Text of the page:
Most noisy animal complaints are about barking dogs. As barking usually lasts a short while or is intermittent, it can be difficult to assess the level of nuisance or catch the animal in the act.
We want everyone to enjoy living in their homes and we would ask all residents to be both considerate and tolerant.
We suggest that you have a friendly and informal conversation with your neighbour as they may not be aware their pet is causing a disturbance. You may wish to use our Dear Neighbour cards.
If the Dear Neighbour card approach is unsuccessful, you can email firstname.lastname@example.org or call 01293 438438.
It’s against the law to let a dog (all breeds) be dangerously out of control anywhere, including in the owner’s home.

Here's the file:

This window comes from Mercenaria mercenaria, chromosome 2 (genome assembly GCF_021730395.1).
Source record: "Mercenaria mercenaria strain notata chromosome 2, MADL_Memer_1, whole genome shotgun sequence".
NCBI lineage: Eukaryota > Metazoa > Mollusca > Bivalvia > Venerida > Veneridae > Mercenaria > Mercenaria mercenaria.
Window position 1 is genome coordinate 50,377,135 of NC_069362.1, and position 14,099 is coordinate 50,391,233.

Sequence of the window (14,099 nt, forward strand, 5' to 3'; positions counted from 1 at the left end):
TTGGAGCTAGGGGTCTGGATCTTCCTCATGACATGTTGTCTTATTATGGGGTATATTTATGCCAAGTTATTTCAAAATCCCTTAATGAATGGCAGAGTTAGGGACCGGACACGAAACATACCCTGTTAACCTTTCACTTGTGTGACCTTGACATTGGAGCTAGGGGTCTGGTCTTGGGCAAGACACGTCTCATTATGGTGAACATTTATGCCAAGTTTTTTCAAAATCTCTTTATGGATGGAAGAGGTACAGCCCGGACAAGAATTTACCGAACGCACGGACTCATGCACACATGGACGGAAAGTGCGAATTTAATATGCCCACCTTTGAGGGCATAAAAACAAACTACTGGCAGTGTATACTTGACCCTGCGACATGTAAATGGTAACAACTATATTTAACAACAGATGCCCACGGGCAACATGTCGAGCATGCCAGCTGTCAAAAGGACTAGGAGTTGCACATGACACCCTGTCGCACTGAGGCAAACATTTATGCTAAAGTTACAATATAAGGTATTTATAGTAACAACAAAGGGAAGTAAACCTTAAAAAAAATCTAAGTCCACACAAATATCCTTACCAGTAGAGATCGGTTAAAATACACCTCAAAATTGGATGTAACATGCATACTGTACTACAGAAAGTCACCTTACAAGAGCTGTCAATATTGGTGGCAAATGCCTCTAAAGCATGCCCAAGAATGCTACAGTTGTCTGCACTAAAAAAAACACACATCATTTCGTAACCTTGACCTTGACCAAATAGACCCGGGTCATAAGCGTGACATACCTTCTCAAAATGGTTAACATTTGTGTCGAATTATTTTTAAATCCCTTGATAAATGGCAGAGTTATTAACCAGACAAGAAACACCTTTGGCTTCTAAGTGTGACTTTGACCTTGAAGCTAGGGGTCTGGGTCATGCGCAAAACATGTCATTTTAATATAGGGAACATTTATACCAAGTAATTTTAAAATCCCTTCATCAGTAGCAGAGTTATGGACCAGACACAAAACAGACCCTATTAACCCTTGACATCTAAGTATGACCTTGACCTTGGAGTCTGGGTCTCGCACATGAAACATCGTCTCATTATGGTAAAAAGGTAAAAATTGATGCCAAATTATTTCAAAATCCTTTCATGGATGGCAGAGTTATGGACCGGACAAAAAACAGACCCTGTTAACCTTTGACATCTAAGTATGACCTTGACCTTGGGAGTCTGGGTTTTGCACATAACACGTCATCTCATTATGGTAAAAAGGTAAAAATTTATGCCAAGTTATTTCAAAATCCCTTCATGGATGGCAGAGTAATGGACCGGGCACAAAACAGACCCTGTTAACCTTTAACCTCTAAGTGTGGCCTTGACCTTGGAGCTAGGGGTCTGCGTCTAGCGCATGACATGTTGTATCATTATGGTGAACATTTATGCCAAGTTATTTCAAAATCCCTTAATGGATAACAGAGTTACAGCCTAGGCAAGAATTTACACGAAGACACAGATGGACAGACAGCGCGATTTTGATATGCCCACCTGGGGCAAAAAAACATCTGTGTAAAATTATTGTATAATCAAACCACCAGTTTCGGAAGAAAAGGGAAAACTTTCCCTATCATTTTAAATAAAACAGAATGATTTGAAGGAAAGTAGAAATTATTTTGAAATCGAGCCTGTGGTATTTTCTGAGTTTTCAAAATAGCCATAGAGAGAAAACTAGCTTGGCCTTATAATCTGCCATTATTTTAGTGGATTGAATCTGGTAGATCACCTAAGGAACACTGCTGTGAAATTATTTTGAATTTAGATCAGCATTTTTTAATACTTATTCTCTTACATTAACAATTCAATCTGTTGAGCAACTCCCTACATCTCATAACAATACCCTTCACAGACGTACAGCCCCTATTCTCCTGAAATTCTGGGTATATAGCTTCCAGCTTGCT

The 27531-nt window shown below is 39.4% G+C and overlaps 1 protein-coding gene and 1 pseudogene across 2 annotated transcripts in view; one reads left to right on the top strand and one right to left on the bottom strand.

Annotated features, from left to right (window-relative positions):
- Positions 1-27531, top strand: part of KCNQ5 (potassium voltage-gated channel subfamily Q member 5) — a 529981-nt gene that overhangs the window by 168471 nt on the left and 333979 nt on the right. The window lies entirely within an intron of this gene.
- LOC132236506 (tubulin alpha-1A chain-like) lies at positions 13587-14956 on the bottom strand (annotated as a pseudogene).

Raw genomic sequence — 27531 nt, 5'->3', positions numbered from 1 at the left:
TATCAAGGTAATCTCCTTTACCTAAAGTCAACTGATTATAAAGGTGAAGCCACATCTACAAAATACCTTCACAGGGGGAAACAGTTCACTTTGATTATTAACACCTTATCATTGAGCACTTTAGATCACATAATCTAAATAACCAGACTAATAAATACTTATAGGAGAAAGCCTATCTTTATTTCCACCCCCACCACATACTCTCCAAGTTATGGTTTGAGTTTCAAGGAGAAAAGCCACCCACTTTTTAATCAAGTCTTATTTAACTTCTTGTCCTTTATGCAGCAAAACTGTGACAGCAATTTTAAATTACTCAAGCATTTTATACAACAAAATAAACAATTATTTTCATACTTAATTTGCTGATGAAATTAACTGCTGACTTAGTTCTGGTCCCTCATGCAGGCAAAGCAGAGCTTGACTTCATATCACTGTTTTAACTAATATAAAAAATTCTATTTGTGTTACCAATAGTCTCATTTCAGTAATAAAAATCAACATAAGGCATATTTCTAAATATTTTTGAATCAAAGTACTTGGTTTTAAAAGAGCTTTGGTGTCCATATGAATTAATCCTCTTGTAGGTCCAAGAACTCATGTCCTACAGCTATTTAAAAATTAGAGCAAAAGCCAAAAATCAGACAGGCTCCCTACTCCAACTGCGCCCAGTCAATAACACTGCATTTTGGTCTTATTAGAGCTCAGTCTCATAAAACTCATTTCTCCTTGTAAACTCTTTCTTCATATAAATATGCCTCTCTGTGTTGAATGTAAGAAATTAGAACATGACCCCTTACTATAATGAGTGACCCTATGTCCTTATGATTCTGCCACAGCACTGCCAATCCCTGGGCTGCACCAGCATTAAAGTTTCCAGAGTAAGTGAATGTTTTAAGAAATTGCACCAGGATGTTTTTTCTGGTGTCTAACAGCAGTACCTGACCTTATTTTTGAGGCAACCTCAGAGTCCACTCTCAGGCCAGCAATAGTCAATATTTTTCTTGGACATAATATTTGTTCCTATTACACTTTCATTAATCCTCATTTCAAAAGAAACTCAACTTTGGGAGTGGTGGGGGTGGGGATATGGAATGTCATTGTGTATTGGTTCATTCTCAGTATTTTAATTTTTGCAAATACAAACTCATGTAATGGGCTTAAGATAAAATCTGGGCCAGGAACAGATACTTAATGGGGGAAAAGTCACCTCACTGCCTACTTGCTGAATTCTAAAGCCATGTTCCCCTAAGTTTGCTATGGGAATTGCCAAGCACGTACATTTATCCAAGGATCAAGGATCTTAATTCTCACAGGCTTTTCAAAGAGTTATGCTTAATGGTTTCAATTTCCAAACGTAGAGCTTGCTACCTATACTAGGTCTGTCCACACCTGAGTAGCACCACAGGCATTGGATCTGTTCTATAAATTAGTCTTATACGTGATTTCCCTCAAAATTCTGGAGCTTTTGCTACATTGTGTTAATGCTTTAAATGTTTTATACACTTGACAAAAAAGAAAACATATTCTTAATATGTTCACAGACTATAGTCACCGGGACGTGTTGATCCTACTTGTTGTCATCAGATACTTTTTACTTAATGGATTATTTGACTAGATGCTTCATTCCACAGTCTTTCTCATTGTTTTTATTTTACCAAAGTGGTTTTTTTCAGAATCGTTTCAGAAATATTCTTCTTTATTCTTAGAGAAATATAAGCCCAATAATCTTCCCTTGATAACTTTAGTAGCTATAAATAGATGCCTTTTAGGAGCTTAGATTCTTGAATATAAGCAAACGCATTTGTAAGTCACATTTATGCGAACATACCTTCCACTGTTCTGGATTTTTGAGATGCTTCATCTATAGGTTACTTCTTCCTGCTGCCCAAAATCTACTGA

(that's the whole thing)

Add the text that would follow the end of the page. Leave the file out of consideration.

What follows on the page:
Your dog is considered dangerously out of control if it:
- Injures someone
- Makes someone worried that it might injure them
A court could also decide that your dog is dangerously out of control if either of the following apply:
- It attacks someone’s animal
- The owner of an animal thinks they could be injured if they tried to stop your dog attacking their animal
If a dog has bitten or is dangerous and you believe it lives in a council property, report this to us.
If you fear for your immediate safety contact the Police.
If your neighbour fails to clear up their dog’s faeces in their garden or communal areas. Try speaking to them to make them aware of their responsibility.
Make the Community Wardens aware of areas where a lot of dog fouling occurs so they can patrol. A fixed penalty notice may be issued if the warden witnesses an owner failing to pick their dog’s faeces in a public space.